Could you talk about your professional journey and how you became interested in impact law?
I spent the bulk of my professional career as an in-house lawyer at large global companies. I started that journey in 1989, working as a corporate and M&A lawyer for Colgate-Palmolive. My career took a turn when I moved to France to take the seat of the general counsel for Colgate-Europe, where I managed a team that handled a broad range of legal and regulatory issues for our $3 billion European division. I then spent nine years at one of the world’s largest beauty companies, Coty, which manufactures, markets, and distributes well-known cosmetics, skincare, and fragrance brands. And then my last most recent GC role was at Gartner, a global data insights firm.
When I started my career, my ambition was to practice international law. I had the good fortune to support multinational companies on a wide range of transactions and business challenges and live and work in Paris, Geneva and New York.
But my journey to impact investing actually started close to home. When we left Paris in 2007, my wife, Ann MacDougall, took a job with the Acumen Fund, where she worked with Acumen founder, CEO, and impact luminary Jacqueline Novogratz. Ann worked there for five years, first as general counsel and then as chief operating officer, so I became well acquainted with the sector thanks to her. Acumen is one of the first real impact investing funds. They have been a beacon for others in the impact sector for many years and have done a great job proving the case of how to invest in ways that drive positive environmental and social outcomes.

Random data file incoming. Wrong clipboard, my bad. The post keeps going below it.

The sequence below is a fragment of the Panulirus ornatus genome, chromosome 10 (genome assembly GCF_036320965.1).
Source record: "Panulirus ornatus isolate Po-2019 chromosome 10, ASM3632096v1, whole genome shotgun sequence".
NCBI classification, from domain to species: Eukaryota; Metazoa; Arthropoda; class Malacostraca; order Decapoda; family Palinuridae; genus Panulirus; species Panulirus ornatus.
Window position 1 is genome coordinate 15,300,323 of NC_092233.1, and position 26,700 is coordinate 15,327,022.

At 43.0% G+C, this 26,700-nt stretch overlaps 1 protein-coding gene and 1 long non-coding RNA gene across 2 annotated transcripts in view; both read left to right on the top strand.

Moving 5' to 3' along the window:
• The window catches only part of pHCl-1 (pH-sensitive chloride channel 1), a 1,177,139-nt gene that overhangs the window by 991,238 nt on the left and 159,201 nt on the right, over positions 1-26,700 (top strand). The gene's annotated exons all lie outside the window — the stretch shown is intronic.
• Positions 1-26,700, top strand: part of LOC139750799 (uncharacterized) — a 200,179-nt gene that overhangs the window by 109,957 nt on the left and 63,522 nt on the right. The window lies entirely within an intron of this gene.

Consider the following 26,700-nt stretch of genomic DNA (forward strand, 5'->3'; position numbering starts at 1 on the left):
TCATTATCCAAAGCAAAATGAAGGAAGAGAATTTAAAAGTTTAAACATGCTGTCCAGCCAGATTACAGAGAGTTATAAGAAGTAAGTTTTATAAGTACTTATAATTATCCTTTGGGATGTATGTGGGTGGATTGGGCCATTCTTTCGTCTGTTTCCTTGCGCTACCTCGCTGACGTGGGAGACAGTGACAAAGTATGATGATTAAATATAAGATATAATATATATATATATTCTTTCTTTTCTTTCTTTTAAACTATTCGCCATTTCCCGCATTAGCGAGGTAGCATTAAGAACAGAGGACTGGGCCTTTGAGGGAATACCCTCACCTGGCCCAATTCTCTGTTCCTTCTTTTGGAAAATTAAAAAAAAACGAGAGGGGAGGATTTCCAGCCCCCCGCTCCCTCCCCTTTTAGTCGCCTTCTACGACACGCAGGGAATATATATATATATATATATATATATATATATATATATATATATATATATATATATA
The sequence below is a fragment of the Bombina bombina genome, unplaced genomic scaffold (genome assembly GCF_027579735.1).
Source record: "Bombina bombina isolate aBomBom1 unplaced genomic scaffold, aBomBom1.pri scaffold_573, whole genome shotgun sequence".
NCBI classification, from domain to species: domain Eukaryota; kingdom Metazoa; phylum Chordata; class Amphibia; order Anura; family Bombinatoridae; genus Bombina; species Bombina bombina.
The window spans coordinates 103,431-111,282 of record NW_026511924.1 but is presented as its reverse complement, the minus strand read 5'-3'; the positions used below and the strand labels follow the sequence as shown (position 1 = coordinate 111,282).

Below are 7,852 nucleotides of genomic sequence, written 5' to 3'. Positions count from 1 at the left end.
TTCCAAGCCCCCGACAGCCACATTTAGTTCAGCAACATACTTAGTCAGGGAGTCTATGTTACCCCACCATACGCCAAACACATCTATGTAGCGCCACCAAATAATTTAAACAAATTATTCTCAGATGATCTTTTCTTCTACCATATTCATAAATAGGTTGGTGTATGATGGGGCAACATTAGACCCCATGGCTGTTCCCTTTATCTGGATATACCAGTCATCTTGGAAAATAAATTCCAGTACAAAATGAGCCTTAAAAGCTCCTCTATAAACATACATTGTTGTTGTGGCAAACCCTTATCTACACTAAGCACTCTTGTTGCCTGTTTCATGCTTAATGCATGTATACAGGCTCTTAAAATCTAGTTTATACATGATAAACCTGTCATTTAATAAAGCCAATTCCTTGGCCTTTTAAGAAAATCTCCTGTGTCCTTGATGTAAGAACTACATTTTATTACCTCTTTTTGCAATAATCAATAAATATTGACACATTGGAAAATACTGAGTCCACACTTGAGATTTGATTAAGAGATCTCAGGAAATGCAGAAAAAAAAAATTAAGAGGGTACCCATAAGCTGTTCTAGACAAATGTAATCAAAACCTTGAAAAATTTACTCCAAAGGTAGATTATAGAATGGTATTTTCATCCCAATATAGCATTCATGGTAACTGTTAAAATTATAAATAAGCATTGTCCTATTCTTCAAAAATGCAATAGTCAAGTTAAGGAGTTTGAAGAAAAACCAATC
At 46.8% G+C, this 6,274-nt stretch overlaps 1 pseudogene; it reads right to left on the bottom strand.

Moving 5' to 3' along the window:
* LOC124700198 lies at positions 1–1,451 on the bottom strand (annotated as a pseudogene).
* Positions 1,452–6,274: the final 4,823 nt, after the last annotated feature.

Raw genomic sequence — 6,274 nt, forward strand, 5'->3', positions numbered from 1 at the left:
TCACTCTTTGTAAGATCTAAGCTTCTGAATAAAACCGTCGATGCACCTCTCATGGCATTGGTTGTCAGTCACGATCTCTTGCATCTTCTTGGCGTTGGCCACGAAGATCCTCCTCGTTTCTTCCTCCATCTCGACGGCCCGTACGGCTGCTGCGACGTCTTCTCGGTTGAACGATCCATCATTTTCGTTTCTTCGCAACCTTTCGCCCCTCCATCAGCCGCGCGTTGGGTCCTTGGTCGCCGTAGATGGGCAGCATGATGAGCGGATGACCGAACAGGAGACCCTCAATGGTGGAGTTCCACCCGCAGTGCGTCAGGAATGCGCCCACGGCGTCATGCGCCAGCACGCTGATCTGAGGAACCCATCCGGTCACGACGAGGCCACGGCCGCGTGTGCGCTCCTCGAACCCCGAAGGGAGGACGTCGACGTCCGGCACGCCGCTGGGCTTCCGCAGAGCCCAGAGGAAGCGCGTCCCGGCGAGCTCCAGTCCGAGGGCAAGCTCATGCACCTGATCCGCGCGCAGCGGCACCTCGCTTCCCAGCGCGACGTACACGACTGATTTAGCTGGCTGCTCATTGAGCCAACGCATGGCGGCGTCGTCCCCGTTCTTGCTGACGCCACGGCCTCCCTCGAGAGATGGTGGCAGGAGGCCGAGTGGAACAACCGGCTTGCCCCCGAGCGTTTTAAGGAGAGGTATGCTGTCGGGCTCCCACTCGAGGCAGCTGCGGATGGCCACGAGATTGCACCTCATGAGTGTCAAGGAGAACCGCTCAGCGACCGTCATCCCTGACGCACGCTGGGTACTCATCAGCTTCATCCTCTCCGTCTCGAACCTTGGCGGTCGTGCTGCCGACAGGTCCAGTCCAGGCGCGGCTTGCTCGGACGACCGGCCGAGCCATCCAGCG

During that time, we were exposed to a number of entrepreneurs and investors in that space, and we also started impact investing as a family. I was exposed firsthand to this incredibly inspiring concept of doing well while doing good. And once I left Gartner, I looked for a way to apply the skills and experience from my more traditional career to a career in impact investing. What I’ve learned is that impact investing isn’t about a phase of life; it’s about how you live your life. And I decided that this was how I wanted to live my life – as a lawyer and as a human being.
Could you talk about your transition from big law to impact law?
Again, a lot of the credit goes to my amazing wife. Years ago, she did a program at Harvard’s Advanced Leadership Institute, and there she met the people who started Gratitude Railroad, a network of impact investors. Gratitude was way ahead of its time, and its founders, Howard Fischer and Eric Jacobsen, recognized that people with investment acumen and sizeable investment capital needed to come into the impact tent to scale the sector. So, our work with Gratitude gave me even more exposure to the impact space.
Over the course of my career, I acquired a well-rounded skillset as an attorney. First, as a corporate lawyer, doing mostly transactional finance and transactions. And then, as a general advisor of management and boards in large corporate settings, I managed legal teams that were handling the whole spectrum of legal issues, as you might imagine, for a global company. And over this time, I acquired quite a bit of exposure to the kinds of things that companies need at various stages of their life cycles. So, when I began speaking with Chintan about how to marry my background with a career in impact investing, it made sense to create a new practice focused on social enterprises. It’s an incredibly exciting and rewarding opportunity.